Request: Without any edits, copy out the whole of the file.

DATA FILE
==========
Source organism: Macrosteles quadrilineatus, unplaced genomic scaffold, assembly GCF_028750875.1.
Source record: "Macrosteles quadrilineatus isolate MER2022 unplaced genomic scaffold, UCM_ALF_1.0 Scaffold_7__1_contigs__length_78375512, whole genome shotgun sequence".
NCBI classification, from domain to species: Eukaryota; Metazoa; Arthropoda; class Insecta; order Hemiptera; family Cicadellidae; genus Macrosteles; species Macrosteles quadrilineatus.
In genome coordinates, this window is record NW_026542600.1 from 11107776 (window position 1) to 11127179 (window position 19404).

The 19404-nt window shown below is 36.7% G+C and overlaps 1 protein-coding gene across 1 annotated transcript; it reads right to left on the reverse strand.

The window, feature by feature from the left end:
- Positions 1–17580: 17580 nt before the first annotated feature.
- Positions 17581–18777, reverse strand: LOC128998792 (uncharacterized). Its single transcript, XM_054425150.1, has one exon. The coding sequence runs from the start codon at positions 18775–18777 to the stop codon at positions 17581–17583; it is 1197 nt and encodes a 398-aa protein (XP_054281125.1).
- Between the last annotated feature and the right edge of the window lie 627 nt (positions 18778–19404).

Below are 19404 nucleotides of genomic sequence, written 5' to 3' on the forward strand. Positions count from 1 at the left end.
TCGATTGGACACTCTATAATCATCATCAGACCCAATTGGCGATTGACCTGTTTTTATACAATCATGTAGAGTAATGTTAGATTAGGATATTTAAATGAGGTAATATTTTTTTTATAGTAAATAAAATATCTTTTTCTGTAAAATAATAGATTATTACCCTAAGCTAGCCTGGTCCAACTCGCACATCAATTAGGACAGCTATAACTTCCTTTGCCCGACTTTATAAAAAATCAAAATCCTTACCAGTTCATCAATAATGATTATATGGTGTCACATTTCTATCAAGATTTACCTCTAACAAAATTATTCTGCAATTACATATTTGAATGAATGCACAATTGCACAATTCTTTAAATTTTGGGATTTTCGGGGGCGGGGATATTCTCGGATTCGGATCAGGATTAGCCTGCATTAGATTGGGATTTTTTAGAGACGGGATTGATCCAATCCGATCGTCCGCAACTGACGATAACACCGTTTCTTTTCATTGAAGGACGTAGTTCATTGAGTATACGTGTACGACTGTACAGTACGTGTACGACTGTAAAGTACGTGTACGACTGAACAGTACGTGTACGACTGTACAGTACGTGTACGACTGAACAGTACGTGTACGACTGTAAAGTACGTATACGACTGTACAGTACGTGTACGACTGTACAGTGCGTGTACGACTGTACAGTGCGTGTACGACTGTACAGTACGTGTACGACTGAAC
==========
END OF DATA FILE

Source organism: Macrosteles quadrilineatus, unplaced genomic scaffold, assembly GCF_028750875.1.
Source record: "Macrosteles quadrilineatus isolate MER2022 unplaced genomic scaffold, UCM_ALF_1.0 Scaffold_7__1_contigs__length_78375512, whole genome shotgun sequence".
NCBI classification, from domain to species: Eukaryota; Metazoa; Arthropoda; class Insecta; order Hemiptera; family Cicadellidae; genus Macrosteles; species Macrosteles quadrilineatus.
In genome coordinates, this window is record NW_026542600.1 from 11107776 (window position 1) to 11127179 (window position 19404).

The 19404-nt window shown below is 36.7% G+C and overlaps 1 protein-coding gene across 1 annotated transcript; it reads right to left on the reverse strand.

The window, feature by feature from the left end:
- Positions 1–17580: 17580 nt before the first annotated feature.
- Positions 17581–18777, reverse strand: LOC128998792 (uncharacterized). Its single transcript, XM_054425150.1, has one exon. The coding sequence runs from the start codon at positions 18775–18777 to the stop codon at positions 17581–17583; it is 1197 nt and encodes a 398-aa protein (XP_054281125.1).
- Between the last annotated feature and the right edge of the window lie 627 nt (positions 18778–19404).

Below are 19404 nucleotides of genomic sequence, written 5' to 3' on the forward strand. Positions count from 1 at the left end.
TCGATTGGACACTCTATAATCATCATCAGACCCAATTGGCGATTGACCTGTTTTTATACAATCATGTAGAGTAATGTTAGATTAGGATATTTAAATGAGGTAATATTTTTTTTATAGTAAATAAAATATCTTTTTCTGTAAAATAATAGATTATTACCCTAAGCTAGCCTGGTCCAACTCGCACATCAATTAGGACAGCTATAACTTCCTTTGCCCGACTTTATAAAAAATCAAAATCCTTACCAGTTCATCAATAATGATTATATGGTGTCACATTTCTATCAAGATTTACCTCTAACAAAATTATTCTGCAATTACATATTTGAATGAATGCACAATTGCACAATTCTTTAAATTTTGGGATTTTCGGGGGCGGGGATATTCTCGGATTCGGATCAGGATTAGCCTGCATTAGATTGGGATTTTTTAGAGACGGGATTGATCCAATCCGATCGTCCGCAACTGACGATAACACCGTTTCTTTTCATTGAAGGACGTAGTTCATTGAGTATACGTGTACGACTGTACAGTACGTGTACGACTGTAAAGTACGTGTACGACTGAACAGTACGTGTACGACTGTACAGTACGTGTACGACTGAACAGTACGTGTACGACTGTAAAGTACGTATACGACTGTACAGTACGTGTACGACTGTACAGTGCGTGTACGACTGTACAGTGCGTGTACGACTGTACAGTACGTGTACGACTGAAC